‘Daddy will be back from the army in four sleeps,’ Abbey had said on their way to school that morning, counting out the days on her fingers. ‘It’s going to be my show and tell. Mummy, do you think it will be good enough?’

‘The best ever.’

Jake had rolled his eyes. ‘What would preps know about the army? And Dad’s job is supposed to be a secret. You shouldn’t go telling everybody, Abbey. The Taliban might hear.’

‘I don’t think the Taliban will be listening to Abbey’s show and tell.’

Jake hadn’t looked convinced. He worried so much about his father.

Well, he didn’t have to worry anymore. In four sleeps Connor would be home and their new life would begin.

Her phone rang from the bedside table. Of course – that’s what she’d come in to find in the first place. ‘Daisy, what’s up?’

‘How about I pick your kids up from school this arvo, bring them back to my place for an early tea? Grace wants to show Abbey her new rabbit, Stuart’s been bugging me about having Jake over, and you’re always so tailspin busy before Connor gets back. What are you doing now? Cleaning behind the fridge?’

Kim laughed. She’d already done that. ‘Thanks. I want everything to be perfect. You know how it is when they come home.’

‘Steve’s lucky if I make the bed,’ said Daisy. ‘What’s the point, when the first thing we do is mess it up again? And I’m too scared to look behind our fridge. I think there’s a dead mouse.’

Kim shifted her feet as a flush of heat passed through her. Daisy was right. Nothing came close to come home sex, or waking up in Connor’s arms for the first time in months, or going to sleep knowing the man she loved was safe beside her. She sank down on the bed, dizzy with wanting.

‘Are you lot still heading off to your bush block?’ Daisy asked.

‘Just as soon as we can get away.’

‘Sounds like heaven,’ said Daisy.

That’s exactly what it would be.

Connor’s grandfather had left him two hundred hectares of land at Tingo, six hours north of Sydney, high on the Great Escarpment. Journey’s End. A property in his family for generations, although nobody had lived there for years. She could see it now. Stunning views across the mountains of Tarringtops National Park. Sharing a beer with Connor on the farmhouse porch, reconnecting. Watching the kids play on the old willow peppermint, its broad low branches just made for climbing. Talking about their future.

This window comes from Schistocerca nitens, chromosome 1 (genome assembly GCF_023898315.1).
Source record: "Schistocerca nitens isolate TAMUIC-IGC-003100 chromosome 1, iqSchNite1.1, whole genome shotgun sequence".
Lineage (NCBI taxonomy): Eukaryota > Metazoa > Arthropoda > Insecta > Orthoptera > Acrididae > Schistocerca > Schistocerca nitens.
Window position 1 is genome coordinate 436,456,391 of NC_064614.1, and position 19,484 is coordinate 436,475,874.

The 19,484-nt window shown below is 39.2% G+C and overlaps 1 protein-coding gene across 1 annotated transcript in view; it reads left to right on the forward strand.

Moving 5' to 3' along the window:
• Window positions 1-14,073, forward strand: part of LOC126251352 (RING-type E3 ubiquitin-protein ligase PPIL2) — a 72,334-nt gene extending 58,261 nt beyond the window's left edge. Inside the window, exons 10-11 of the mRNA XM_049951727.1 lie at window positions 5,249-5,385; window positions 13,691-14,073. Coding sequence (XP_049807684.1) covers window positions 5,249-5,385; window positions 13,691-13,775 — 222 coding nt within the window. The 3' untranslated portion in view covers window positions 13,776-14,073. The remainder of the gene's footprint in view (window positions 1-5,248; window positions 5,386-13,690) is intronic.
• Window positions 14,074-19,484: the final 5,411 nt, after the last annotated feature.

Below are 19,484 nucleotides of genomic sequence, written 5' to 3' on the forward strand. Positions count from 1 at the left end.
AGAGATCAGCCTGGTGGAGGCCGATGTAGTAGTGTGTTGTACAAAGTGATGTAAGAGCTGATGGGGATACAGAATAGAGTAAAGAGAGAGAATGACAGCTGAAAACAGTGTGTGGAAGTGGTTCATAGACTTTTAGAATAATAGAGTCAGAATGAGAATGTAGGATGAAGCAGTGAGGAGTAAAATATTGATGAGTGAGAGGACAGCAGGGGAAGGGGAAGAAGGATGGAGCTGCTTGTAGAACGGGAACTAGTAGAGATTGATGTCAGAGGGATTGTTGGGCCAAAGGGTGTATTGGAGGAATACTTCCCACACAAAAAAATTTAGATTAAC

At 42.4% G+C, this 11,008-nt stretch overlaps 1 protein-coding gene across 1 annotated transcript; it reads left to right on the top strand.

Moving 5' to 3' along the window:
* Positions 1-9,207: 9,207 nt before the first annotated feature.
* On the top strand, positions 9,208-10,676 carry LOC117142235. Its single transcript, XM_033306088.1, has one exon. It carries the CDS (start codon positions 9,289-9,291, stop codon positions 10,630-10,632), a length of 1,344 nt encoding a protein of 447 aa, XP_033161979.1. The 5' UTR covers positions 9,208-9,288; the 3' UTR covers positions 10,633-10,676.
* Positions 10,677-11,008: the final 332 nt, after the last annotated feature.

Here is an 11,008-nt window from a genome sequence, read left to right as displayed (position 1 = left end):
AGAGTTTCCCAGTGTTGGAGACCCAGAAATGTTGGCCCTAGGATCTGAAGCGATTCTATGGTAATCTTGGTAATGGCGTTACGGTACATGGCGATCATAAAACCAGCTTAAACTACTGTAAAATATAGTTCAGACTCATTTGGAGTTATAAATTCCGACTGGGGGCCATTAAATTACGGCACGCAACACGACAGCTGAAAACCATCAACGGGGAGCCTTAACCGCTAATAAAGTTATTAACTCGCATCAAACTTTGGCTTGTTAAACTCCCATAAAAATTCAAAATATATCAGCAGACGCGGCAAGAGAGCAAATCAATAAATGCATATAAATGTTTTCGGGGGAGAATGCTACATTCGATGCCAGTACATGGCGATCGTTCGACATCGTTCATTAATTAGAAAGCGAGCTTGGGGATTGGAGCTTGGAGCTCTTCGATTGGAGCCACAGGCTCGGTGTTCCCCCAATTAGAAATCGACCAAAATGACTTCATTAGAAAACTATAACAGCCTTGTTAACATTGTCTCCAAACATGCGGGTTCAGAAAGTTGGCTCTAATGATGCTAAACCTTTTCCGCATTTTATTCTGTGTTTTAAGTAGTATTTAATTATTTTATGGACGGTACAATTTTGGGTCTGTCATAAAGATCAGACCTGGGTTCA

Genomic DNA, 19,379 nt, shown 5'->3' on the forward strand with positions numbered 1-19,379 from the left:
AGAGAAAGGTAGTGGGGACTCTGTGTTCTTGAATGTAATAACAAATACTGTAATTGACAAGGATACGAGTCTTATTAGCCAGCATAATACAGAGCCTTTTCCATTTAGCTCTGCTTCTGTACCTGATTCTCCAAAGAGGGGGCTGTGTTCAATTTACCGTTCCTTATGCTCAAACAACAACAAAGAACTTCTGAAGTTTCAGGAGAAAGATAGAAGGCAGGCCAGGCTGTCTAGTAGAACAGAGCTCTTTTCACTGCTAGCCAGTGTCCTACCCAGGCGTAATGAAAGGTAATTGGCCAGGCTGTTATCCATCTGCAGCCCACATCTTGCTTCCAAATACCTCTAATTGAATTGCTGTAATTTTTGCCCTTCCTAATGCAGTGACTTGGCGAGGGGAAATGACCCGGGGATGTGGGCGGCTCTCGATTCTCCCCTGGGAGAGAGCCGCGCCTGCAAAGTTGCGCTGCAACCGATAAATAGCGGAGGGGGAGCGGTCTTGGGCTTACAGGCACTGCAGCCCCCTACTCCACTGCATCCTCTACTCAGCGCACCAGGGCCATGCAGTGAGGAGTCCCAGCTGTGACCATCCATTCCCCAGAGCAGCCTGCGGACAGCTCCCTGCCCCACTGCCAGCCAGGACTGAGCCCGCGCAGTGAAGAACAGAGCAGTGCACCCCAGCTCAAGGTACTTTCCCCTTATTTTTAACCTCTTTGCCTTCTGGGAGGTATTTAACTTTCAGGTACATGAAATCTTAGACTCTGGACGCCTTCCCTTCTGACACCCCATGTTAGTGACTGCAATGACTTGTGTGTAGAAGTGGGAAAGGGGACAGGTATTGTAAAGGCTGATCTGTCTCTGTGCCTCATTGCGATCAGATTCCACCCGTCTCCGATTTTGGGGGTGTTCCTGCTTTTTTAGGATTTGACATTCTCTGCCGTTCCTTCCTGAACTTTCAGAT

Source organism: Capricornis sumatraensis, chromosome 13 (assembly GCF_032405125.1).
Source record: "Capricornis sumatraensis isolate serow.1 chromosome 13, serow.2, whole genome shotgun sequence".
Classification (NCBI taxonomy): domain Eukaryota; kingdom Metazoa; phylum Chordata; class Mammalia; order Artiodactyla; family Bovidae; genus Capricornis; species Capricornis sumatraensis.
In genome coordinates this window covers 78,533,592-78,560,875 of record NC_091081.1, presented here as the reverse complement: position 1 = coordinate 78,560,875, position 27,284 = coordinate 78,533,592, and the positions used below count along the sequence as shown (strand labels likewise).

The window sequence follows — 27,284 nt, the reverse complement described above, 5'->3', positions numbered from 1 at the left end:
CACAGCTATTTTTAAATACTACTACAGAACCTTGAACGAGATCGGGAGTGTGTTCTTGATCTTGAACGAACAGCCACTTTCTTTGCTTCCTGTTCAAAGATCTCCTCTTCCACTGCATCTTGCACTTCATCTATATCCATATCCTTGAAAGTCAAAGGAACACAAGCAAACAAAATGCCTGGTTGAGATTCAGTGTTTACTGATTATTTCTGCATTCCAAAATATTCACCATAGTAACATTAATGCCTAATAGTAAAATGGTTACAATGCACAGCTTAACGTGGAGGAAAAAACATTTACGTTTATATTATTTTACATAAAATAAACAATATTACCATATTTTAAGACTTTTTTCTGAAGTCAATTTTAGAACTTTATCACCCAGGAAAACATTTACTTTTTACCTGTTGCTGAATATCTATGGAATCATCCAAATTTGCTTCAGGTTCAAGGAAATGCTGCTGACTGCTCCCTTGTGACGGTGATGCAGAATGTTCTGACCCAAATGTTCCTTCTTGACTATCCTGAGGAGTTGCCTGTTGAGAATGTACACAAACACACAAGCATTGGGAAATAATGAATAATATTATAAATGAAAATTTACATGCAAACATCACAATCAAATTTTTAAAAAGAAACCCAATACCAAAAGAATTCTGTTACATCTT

They had grand plans to restore the rundown farm to its natural state. It had been a shared dream since their first visit there, though more hers, perhaps, than Connor’s. She was the botanist. He was more interested in the wildlife.

But Kim had quickly fallen pregnant. Connor was promoted and went on the first of many overseas postings. And it had remained just that – a dream. When Jake was two, she started teaching horticulture at Campbelltown College, and then Abbey came along. Their lives were too full, too busy. ‘One day we’ll take off,’ Connor would say. ‘Use our saved leave and just go bush.’ That day was almost upon them.

Kim wouldn’t have heard the knock if Scout hadn’t barked. She glanced in the dressing-table mirror, running her fingers through her blonde hair then smoothing her shirt. Good enough. She opened the front door and blinked in surprise. Captain Blake stood on the step. He looked different somehow: sallow and slump-shouldered. Scout appeared at her heels, yapping in short, angry bursts.

‘Is Connor home early?’ she asked. ‘Should I pick him up from the airport?’

He shook his head. A cold stone formed in her chest and slipped down to her belly. ‘Is he all right?’

‘Let’s talk inside.’ He rubbed his forehead with his fingers, and she knew. The terrible truth showed in his swift breath, his guarded eyes, how he spoke – the fact he was there at all.

Kim put a hand to her heart. Panic claimed her, like she was walking too close to a cliff. Pain too. Her legs gave way, while white noise drowned out the Captain’s voice. Not Connor. Not her brave, handsome, clever Connor. Her best friend, her lover, her soulmate. What about their life together, their future? What about Abbey and Jake? She swayed alarmingly as the ground lurched beneath her. What about her? How would she live?

Launch Of ‘Turtle Reef’

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Kathryn Ledson (R) and me (L)